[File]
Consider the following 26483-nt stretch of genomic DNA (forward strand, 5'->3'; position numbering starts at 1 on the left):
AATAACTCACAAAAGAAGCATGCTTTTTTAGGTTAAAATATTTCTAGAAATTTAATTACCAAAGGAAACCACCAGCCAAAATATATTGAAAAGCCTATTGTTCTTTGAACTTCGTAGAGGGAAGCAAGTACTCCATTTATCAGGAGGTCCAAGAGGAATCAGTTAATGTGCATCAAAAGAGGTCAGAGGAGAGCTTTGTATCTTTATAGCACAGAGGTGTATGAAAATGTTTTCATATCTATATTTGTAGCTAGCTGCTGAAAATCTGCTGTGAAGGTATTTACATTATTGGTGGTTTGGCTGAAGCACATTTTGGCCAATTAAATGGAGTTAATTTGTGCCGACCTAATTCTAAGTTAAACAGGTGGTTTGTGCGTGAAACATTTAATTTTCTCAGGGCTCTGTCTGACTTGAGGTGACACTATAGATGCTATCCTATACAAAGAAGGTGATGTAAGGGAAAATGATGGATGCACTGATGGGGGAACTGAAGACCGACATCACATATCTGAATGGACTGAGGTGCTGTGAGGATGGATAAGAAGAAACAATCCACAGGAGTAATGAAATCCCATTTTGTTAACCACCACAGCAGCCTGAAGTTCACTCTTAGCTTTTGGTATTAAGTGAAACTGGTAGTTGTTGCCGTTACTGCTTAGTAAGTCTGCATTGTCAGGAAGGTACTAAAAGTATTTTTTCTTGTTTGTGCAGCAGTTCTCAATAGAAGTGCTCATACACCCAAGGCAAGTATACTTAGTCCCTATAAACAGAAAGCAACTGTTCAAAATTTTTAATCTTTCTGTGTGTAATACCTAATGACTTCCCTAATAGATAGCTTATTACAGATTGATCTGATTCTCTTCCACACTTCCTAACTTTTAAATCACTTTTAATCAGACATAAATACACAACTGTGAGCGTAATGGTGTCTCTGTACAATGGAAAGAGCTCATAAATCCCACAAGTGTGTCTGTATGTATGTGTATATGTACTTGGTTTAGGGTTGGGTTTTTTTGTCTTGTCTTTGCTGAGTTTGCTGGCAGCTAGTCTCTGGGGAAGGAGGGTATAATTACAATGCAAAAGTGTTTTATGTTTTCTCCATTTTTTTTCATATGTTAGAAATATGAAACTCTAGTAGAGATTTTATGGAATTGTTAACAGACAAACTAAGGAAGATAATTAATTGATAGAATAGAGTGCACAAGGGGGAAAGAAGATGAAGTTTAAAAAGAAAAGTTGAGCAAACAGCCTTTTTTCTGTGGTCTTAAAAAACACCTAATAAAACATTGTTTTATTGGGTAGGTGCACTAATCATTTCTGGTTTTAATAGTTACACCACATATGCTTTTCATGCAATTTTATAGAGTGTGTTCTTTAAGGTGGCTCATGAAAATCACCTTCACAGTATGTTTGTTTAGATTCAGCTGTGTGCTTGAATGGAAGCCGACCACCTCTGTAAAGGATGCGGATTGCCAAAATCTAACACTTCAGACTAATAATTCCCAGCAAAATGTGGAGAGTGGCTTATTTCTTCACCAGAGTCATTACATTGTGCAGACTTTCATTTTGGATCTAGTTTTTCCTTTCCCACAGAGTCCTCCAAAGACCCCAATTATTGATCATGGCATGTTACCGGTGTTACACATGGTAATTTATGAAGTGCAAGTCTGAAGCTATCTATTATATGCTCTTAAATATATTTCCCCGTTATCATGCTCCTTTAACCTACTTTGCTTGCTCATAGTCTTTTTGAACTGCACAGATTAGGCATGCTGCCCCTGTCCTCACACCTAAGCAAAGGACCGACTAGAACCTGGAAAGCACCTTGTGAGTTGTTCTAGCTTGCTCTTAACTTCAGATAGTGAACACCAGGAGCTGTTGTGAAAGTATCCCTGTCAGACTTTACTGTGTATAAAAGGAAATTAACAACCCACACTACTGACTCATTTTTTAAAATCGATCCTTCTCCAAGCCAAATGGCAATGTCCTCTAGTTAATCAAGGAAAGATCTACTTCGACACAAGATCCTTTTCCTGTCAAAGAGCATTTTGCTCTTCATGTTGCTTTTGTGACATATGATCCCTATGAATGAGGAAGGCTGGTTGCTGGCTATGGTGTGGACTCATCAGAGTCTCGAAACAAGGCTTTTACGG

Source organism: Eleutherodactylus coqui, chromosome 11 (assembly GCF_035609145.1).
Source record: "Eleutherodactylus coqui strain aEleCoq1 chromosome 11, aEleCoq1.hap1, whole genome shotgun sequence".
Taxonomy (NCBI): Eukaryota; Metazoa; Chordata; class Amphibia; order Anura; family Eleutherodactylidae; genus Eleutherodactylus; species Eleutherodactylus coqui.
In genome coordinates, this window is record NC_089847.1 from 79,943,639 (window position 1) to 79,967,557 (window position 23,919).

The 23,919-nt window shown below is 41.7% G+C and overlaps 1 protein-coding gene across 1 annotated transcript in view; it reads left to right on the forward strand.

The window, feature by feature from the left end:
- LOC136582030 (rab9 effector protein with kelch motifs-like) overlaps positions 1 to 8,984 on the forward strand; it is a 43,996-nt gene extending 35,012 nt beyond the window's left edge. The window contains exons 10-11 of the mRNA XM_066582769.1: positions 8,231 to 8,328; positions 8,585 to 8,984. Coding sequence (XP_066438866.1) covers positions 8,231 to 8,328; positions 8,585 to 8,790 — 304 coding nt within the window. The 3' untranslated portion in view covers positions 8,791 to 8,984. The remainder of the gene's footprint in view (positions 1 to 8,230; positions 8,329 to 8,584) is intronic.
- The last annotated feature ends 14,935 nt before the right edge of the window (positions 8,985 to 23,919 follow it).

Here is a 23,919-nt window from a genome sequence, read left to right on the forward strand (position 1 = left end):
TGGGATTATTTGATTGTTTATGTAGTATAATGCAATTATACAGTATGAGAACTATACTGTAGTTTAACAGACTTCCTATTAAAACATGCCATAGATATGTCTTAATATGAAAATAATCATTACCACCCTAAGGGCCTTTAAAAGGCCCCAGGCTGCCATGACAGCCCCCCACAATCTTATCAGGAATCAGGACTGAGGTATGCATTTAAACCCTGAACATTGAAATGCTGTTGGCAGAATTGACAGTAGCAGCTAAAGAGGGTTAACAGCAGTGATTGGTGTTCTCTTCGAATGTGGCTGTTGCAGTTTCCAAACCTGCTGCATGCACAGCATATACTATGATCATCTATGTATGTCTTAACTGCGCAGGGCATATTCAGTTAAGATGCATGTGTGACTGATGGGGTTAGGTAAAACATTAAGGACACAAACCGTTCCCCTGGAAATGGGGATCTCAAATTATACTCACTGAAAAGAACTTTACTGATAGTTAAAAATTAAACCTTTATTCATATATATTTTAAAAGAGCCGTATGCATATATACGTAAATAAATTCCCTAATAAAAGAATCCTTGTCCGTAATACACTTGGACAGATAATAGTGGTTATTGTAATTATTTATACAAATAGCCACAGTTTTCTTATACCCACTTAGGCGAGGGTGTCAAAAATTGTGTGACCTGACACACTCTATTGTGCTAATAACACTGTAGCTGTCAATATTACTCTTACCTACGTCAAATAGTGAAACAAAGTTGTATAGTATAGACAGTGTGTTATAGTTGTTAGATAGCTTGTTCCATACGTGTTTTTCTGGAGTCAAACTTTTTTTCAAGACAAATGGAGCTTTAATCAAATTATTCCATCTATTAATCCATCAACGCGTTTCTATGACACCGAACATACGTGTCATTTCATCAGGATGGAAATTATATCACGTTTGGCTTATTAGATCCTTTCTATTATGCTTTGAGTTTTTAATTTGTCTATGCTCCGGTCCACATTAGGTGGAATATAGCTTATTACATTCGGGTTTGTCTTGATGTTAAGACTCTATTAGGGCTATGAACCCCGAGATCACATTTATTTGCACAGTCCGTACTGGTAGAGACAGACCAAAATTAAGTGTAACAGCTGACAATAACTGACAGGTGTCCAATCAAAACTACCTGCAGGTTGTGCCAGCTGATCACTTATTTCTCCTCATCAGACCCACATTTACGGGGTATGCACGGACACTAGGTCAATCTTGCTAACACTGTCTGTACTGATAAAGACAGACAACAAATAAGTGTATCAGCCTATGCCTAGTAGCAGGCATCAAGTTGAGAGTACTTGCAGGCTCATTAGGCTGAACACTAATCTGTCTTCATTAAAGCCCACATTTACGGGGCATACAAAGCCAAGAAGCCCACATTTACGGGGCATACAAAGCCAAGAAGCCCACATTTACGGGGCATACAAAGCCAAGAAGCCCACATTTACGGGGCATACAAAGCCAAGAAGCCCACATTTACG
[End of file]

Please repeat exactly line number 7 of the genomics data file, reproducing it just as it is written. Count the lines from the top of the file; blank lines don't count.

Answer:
The 23,919-nt window shown below is 41.7% G+C and overlaps 1 protein-coding gene across 1 annotated transcript in view; it reads left to right on the forward strand.